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Treatment

 
Treatment

Chapter: 6 - Treatment

Subchapter: 7 - Radiation Therapy

Radiation therapy, which commonly follows surgery, uses x-rays or other types of radiation to kill cancer cells and shrink tumors. People with Stage 0 (DCIS ) or Stage 1 invasive cancer and higher, who have had a lumpectomy, can expect radiation therapy to be a part of their treatment regimen.

Radiation therapy is administered by a radiation oncologist at a radiation center, and usually begins three to four weeks after surgery. The radiation is used to destroy undetectable cancer cells and reduce the risk of cancer recurring in the affected breast.

Let’s discuss adjuvant radiation therapies in further detail. Keep in mind that the course of treatment you decide is something you should discuss with your radiation oncologist in order to ensure that it is as effective as possible.

External Beam Radiation
External beam radiation (also known as traditional or whole breast radiation therapy) uses external beam radiation, like that of a regular x-ray, but the beam is highly focused and targets the cancerous area for two to three minutes. This form of treatment usually involves multiple appointments in an outpatient radiation center — as many as five days a week for five or six weeks. Certain situations may require a slightly higher dose of radiation over a shorter course of treatment, usually three to four weeks.

Internal Radiation
Internal radiation is another form of partial breast radiation. During the treatment, the doctor inserts a radioactive liquid with needles, wires, or a catheter in order to target the area nearest the cancer and kill any possible remaining cancer cells.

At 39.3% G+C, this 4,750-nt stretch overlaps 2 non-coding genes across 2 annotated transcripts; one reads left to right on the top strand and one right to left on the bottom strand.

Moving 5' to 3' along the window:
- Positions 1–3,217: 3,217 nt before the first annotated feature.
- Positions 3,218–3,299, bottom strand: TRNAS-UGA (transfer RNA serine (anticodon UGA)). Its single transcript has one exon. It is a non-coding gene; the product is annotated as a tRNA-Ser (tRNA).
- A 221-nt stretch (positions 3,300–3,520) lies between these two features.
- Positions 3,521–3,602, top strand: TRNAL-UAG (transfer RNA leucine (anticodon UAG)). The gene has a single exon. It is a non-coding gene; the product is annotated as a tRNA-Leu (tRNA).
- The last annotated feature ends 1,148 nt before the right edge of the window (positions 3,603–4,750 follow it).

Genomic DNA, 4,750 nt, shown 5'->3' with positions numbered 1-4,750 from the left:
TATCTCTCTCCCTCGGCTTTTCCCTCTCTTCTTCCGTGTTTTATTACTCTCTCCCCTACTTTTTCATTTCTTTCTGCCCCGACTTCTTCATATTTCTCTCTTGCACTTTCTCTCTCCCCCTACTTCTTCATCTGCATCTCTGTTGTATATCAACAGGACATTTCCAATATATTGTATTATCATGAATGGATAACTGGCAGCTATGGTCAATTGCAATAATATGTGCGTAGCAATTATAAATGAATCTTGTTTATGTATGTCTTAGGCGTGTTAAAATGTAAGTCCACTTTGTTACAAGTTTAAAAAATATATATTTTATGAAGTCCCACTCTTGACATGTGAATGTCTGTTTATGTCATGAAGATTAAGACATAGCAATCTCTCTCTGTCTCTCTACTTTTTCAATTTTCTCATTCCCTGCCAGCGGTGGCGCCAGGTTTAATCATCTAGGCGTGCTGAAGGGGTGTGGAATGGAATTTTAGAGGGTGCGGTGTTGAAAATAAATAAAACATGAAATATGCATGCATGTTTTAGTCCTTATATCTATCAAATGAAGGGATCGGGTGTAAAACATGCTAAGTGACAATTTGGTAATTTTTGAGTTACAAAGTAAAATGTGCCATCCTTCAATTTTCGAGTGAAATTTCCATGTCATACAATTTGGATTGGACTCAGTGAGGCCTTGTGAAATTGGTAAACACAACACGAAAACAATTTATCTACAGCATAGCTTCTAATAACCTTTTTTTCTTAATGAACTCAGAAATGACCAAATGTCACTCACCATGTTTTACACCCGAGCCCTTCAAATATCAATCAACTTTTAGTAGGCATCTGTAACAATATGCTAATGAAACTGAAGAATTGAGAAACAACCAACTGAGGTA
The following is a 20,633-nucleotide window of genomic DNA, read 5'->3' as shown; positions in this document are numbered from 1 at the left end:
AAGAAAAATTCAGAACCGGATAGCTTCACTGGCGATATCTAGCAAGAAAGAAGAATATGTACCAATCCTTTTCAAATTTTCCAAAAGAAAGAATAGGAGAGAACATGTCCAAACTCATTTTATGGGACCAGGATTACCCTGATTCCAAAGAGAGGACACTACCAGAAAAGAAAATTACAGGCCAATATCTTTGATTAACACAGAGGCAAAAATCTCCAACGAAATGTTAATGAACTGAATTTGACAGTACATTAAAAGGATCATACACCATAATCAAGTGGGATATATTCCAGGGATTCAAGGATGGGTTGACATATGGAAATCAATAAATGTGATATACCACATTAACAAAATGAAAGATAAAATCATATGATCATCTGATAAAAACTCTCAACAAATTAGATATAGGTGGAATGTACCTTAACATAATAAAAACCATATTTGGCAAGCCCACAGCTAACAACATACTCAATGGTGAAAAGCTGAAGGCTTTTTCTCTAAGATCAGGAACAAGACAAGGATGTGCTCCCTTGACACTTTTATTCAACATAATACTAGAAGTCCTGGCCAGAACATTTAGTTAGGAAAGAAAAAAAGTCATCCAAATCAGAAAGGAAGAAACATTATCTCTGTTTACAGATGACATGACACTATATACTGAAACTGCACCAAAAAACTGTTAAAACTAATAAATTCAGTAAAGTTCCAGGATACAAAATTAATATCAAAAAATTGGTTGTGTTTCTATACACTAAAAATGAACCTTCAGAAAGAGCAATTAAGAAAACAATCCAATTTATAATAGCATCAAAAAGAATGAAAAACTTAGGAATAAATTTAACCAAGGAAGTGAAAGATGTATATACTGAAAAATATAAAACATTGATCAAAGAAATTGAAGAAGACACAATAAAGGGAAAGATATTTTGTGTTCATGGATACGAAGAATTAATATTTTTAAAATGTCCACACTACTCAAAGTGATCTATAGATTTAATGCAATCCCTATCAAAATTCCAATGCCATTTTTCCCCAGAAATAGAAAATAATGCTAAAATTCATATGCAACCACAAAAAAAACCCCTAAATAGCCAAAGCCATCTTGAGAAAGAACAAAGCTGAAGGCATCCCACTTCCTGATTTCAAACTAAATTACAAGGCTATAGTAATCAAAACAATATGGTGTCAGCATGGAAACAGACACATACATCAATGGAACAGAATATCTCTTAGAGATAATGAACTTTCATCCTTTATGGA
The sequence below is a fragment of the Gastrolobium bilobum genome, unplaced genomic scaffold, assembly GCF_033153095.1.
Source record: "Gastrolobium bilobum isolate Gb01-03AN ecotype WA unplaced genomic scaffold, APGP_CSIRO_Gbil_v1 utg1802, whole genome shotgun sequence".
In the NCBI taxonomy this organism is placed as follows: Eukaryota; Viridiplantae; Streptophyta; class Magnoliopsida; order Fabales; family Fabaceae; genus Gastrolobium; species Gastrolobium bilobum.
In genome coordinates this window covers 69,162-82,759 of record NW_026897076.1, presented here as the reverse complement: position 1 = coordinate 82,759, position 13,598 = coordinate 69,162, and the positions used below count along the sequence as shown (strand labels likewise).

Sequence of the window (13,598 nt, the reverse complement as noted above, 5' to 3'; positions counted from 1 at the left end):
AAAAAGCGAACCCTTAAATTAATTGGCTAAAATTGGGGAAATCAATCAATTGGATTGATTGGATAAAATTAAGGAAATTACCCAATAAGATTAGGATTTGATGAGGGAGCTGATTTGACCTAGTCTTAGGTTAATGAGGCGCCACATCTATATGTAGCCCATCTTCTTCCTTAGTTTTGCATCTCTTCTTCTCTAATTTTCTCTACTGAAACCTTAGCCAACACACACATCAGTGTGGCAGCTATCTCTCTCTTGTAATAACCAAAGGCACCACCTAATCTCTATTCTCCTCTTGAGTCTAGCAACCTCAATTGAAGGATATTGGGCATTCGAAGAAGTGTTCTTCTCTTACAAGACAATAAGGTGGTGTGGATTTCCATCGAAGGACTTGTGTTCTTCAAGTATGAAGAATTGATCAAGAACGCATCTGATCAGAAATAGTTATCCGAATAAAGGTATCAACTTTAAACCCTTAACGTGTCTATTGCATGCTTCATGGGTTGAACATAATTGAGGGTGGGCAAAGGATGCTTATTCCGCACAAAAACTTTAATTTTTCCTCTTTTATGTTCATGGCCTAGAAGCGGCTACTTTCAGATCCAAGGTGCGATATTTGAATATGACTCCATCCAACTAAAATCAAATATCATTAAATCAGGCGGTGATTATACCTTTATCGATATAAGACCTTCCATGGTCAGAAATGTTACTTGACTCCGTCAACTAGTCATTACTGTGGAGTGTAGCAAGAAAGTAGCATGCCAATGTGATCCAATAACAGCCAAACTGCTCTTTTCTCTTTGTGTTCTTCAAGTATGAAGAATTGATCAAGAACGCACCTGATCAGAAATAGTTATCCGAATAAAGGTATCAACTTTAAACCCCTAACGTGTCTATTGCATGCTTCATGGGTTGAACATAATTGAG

Radiation Side Effects
Radiation therapy can have side effects, and these vary from person to person. The most common side-effects are sunburn-type skin irritation of the targeted area, breast heaviness and discoloration, and fatigue. If you experience side effects, you should discuss them with your doctor, who may be able to suggest other more comfortable treatments.

You need to be aware that more intense treatment methods will tax your body. During radiation therapy, it is essential to take care of yourself by getting extra rest and making good nutrition a priority.

Related Questions

  • Barbara Rowan Profile

    What are the side effects of carboplatin?

    Asked by anonymous

    Learning About Breast Cancer
    almost 8 years 1 answer
    • Diana Foster Payne Profile
      anonymous
      Stage 4 Patient

      Hi Barbara, I'm on Carboplatin & Gemzar now. The main side effects of Carboplatin are nausea, low blood counts, weakness, & changes in taste. Some women lose their hair with carboplatin, & some don't. When I was on Adriamycin/Cytoxin & Taxol, I lost my hair....but I didn't lose it with the...

      more

      Hi Barbara, I'm on Carboplatin & Gemzar now. The main side effects of Carboplatin are nausea, low blood counts, weakness, & changes in taste. Some women lose their hair with carboplatin, & some don't. When I was on Adriamycin/Cytoxin & Taxol, I lost my hair....but I didn't lose it with the carboplatin mix. Best wishes to you.!!!

      Comment
  • Jonna Diaz Profile

    Well, I had my first chemo treatment on Thursday, 7/12/12,.